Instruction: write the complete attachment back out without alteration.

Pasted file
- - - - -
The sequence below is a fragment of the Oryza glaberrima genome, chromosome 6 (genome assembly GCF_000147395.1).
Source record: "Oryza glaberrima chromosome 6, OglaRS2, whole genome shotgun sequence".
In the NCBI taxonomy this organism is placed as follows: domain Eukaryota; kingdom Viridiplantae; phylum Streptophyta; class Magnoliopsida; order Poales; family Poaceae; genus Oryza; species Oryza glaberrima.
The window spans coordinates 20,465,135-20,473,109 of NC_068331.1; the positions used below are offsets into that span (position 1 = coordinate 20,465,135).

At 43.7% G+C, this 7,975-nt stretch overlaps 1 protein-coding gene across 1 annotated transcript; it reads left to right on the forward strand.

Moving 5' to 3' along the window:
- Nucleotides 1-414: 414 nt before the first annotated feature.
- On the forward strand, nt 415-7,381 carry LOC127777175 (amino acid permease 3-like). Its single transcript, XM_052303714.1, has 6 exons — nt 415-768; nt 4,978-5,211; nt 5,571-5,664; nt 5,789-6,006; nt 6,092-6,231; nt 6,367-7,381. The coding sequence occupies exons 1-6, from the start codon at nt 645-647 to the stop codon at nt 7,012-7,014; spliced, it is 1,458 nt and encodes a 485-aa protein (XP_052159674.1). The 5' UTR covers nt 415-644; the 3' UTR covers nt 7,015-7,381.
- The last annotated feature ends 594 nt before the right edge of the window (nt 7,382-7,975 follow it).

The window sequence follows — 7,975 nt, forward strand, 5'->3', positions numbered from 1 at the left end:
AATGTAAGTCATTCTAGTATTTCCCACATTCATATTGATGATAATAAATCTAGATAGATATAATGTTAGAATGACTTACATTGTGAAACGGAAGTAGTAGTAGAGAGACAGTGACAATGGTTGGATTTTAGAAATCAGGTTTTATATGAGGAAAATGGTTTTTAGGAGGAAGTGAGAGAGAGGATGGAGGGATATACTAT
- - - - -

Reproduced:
The sequence below is a fragment of the Oryza glaberrima genome, chromosome 6 (genome assembly GCF_000147395.1).
Source record: "Oryza glaberrima chromosome 6, OglaRS2, whole genome shotgun sequence".
In the NCBI taxonomy this organism is placed as follows: domain Eukaryota; kingdom Viridiplantae; phylum Streptophyta; class Magnoliopsida; order Poales; family Poaceae; genus Oryza; species Oryza glaberrima.
The window spans coordinates 20,465,135-20,473,109 of NC_068331.1; the positions used below are offsets into that span (position 1 = coordinate 20,465,135).

At 43.7% G+C, this 7,975-nt stretch overlaps 1 protein-coding gene across 1 annotated transcript; it reads left to right on the forward strand.

Moving 5' to 3' along the window:
- Nucleotides 1-414: 414 nt before the first annotated feature.
- On the forward strand, nt 415-7,381 carry LOC127777175 (amino acid permease 3-like). Its single transcript, XM_052303714.1, has 6 exons — nt 415-768; nt 4,978-5,211; nt 5,571-5,664; nt 5,789-6,006; nt 6,092-6,231; nt 6,367-7,381. The coding sequence occupies exons 1-6, from the start codon at nt 645-647 to the stop codon at nt 7,012-7,014; spliced, it is 1,458 nt and encodes a 485-aa protein (XP_052159674.1). The 5' UTR covers nt 415-644; the 3' UTR covers nt 7,015-7,381.
- The last annotated feature ends 594 nt before the right edge of the window (nt 7,382-7,975 follow it).

The window sequence follows — 7,975 nt, forward strand, 5'->3', positions numbered from 1 at the left end:
AATGTAAGTCATTCTAGTATTTCCCACATTCATATTGATGATAATAAATCTAGATAGATATAATGTTAGAATGACTTACATTGTGAAACGGAAGTAGTAGTAGAGAGACAGTGACAATGGTTGGATTTTAGAAATCAGGTTTTATATGAGGAAAATGGTTTTTAGGAGGAAGTGAGAGAGAGGATGGAGGGATATACTAT